Some of your audience is there because they find you interesting--whether as a guru or bug under glass doesn't matter, they'll treat you the same. Others are there because they've made the same idiotic mistakes you are, and really nothing makes them feel better than to help you grow the club. Others might be there because they think you have a cute ass (or that you might have a cute ass if only you'd ever post a picture of yourself), or perhaps a lot of money, or maybe just because you've got such a big friends list already you must be important and good to know. And of course, there are the obligatory real-life friends, maybe some family, and the government agent just doing his job. But they all know, or at least learn pretty quickly, that they're there to support you, in whatever you do, because after all that's what we're all needing more of in life.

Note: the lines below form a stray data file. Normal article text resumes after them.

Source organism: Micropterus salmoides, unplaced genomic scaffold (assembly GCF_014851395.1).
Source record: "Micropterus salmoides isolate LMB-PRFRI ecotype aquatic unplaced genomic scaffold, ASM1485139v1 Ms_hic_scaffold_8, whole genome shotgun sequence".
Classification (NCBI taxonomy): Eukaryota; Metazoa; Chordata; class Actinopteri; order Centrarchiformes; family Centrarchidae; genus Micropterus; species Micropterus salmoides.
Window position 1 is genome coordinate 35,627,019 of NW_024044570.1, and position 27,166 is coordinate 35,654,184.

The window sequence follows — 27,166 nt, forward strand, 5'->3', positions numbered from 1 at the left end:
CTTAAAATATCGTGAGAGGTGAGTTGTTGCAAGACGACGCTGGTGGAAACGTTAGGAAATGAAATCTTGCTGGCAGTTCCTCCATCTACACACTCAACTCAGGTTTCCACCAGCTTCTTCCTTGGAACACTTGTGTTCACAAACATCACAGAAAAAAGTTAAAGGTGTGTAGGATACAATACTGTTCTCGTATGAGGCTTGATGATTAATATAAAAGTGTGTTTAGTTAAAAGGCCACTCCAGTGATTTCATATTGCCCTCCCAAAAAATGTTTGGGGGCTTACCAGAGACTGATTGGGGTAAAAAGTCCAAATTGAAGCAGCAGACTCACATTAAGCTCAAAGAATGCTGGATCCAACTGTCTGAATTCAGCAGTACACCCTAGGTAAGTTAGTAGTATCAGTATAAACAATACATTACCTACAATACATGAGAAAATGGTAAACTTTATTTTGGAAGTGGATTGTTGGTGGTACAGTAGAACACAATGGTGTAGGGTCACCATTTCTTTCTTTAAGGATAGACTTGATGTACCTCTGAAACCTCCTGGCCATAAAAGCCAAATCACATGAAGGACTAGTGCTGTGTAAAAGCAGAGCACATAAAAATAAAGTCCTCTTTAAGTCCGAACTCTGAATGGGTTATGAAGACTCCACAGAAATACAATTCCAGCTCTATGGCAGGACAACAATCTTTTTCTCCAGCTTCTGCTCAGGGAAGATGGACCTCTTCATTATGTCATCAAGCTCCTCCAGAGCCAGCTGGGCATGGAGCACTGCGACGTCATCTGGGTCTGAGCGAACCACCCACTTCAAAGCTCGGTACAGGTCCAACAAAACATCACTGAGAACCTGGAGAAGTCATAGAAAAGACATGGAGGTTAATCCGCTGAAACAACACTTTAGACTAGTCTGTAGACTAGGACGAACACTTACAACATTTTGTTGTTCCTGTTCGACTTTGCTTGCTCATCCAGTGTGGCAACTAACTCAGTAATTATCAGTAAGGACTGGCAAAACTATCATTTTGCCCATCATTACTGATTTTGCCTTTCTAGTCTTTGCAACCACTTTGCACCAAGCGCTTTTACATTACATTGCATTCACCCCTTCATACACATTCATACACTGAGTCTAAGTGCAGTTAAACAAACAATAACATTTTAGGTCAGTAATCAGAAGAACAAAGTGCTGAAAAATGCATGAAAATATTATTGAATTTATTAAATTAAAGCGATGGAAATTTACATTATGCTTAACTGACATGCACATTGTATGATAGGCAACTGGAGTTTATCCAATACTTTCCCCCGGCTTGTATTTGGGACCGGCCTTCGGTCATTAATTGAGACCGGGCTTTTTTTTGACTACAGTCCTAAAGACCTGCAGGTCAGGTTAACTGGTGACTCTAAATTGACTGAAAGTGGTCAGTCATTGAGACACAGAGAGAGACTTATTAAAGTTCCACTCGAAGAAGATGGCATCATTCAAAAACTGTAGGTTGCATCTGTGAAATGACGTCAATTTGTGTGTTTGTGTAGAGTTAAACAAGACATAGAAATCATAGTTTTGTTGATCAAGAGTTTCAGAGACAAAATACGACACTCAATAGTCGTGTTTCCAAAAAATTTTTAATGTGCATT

So it's like your very own Yes man, only it's like thirty of them (or maybe hundreds if you're really cute, semi famous, a sufficiently good writer, or sexually explicit). And better yet, it's pick-and-choose your Yes men of the day, because the ones that think you're completely nuts today just won't say anything at all, or just something witty and completely tangential. (Yes, there's a way to earn points every day if you try.) And the really convincing thing is some of these people you know aren't Yes men in real life, so maybe they really do just all agree with you.

And in some sense they do, because they're not lying to you, per se. Even those who say things completely contrary to what they think aren't exactly lying, because what they're saying to you is simply "I support you", and they mean it (whatever their end goals), even if the words they had to use to tell you this aren't exactly the words they would have used to express their actual opinion on the topic matter, which is another matter entirely. It's your channel, and they're here to support you.